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Mohammad Amir completes the life circle at The Oval on Sunday

From bowling that infamous no-ball against England at Lord's in 2010, Mohammad Amir has risen like a phoenix from the ashes in the big final against India that helped Pakistan to clinch their first 50-over title in 25 years.

Aditya Chauhan , New Delhi [ Published on: June 19, 2017 17:41 IST ]
Mohammad Amir of Pakistan celebrates after taking the wicketPhoto:GETTY IMAGES

Pakistan cricket’s destiny child - Mohammed Amir completed a full circle at The Oval on Sunday. After bowling that infamous no-ball at the ‘mecca of cricket’ - Lord’s cricket ground in 2010, it seemed all but over for the young Amir whose pace bowling talent was rated highly by several former greats. 

After serving the 5-year ban and staying away from the sport which earned him worldwide praise, the left-arm quick was eyeing a comeback in the national side. But the road to redemption was not easy for Amir as not many appreciated PCB’s move to involve him again into the thick of things. 

But, it was Amir’s talent and determination to excel which defied all the logics and he was soon seen donning the national jersey for his country at the biggest stage. Since his comeback, the 25-year old was yearning for a bigger platform that will provide him with the right closure in his short career. 

On Sunday, against arch rivals India -  The Oval gave him a perfect platform and boy he grabbed it as if there wasn't a tomorrow.  The closure was needed, more so for his fans, who over the years have loved and hated him in equal measure.

They love him for those wrists that can do amazing things with a six and half an ounce of round leather ball. 

They hate him for wasting five precious years of his life indulging in a nefarious activity like spot-fixing, which was purely his own doing. 

It's been nearly a year and half that Amir has made a comeback into international cricket. He has had good performances, in fact, a great spell against India at Mirpur in a T20 game but that was for a lost cause. 

For redemption, he needed a bigger stage and a bigger occasion. And since the opposition was India and occasion was an ICC event final, Amir just couldn't let this go. 

"What I do know is that Mohammad Amir is a big-match player. I do know that when the game is on the line and the bigger the game, the more he performs. He doesn't shy away from pressure situations," Pakistan coach Mickey Arthur said. 

"He doesn't shy away from big games. He has got a proper big match temperament, and he showed that today on the biggest stage," it could not have been put more aptly than how the coach summed up Amir's performance.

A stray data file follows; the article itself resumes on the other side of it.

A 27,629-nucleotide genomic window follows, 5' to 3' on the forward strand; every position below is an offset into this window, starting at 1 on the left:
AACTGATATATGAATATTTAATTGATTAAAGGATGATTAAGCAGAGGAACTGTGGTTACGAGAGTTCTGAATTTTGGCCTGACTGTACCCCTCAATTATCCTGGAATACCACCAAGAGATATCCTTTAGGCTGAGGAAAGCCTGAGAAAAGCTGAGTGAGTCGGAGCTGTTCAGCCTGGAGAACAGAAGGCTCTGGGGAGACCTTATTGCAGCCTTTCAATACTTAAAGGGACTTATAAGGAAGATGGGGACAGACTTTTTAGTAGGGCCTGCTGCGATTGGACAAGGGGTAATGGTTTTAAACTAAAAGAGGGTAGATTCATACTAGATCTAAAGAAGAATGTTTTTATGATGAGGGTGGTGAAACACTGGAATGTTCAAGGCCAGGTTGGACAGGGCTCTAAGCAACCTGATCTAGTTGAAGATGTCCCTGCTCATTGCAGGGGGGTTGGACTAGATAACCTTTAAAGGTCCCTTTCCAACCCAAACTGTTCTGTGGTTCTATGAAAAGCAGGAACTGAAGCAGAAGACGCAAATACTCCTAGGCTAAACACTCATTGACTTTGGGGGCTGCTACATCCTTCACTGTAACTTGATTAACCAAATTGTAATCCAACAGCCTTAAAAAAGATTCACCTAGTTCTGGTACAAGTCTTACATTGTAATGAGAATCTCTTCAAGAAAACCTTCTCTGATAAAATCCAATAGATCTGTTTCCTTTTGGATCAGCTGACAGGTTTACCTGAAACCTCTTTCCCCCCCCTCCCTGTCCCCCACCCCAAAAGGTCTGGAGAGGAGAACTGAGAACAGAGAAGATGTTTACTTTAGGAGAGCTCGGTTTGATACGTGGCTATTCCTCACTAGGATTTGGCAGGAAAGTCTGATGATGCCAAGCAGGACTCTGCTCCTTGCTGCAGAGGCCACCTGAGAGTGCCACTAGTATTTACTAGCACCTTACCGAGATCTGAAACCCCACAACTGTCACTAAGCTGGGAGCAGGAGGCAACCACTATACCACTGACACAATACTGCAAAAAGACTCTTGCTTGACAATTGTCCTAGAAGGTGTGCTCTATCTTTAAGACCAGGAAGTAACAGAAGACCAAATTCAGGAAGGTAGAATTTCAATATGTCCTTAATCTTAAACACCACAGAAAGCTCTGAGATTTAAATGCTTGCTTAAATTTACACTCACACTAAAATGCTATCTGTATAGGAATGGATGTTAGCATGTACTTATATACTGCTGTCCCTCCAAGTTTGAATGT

It was a flat deck. The white ball has simply refused to help bowlers in this edition of Champions Trophy. But if someone is talented, his performance does not depend on favourable conditions. Shane Warne could turn his leg-breaks anywhere and Amir could make the ball talk on shirtfronts. 

He was charged up and Fakhar Zaman had given him the cushion of runs which he didn't have in Mirpur and Kolkata during those T20 matches. 

And then for half and hour, there was an artist at work. The 22-yard strip was his canvas and he splashed colours like never. 

It was a kind of bowling that even made 'Sultan of Swing' Wasim Akram feel that he is reminding him of his younger days. 

The first two deliveries to Rohit Sharma were angled across leaving the right-hander. The third just sharply came in. Shikhar Dhawan told Rohit not to waste a referral as Amir gave him a send-off. The Indians fans hated it but the damage was done. 

In came captain Virat Kohli - India's biggest hope. First ball, quick and world's best batsman is beaten. 
He was staring at the batsman, the intensity was right up there. On a track where nothing happened for other bowlers, he could make the ball rear up, bounce awkwardly and most importantly bowl fast. 

He bowled a beauty. Just a shade back of a length on off and middle which Kohli had to play. He pushed tentatively. It was an ideal Test match delivery first-up but Azhar Ali floored a simple catch. 

There was a collective sigh from Indian fans. Kohli was still there. Amir was angry at Azhar Ali and rightly so. You could read his lips as he mouthed a Punjabi profanity - very common in northern part of India. 

But he did it again like an action replay. Only the delivery reared up a bit more at a quick clip. Kohli closed his bat face but the leading edge flew to point. This time, the fielder didn't make any mistake. Amir's joy knew bounds.
He had bowled a couple of 'life-changing deliveries' in a space of 7 years in the United Kingdom. The first was a 'no-ball' that took him to jail. 

The second was a wicket that perhaps mentally made him a 'free man'. Till date, he was just out on 'bail'. 

Then Shikhar Dhawan got an unplayable delivery - a 'heavy ball' in cricketing parlance that got big on him. He nicked it and it was all over for India. Those 30 deliveries clinched the trophy for Pakistan. 

"If we could get amongst the Indian top order early, we could probably expose the middle order that hadn't batted a fair amount, and Amir was the guy who could have done that for us," Arthur said after the match. 

The media waited for him at the Mixed Zone. He was more sought after compared to Centurion Fakhar Zaman. Perhaps he saw the kind of questions that could come up. He didn't want to answer them and it was his wish. 

At last, he has found closure.

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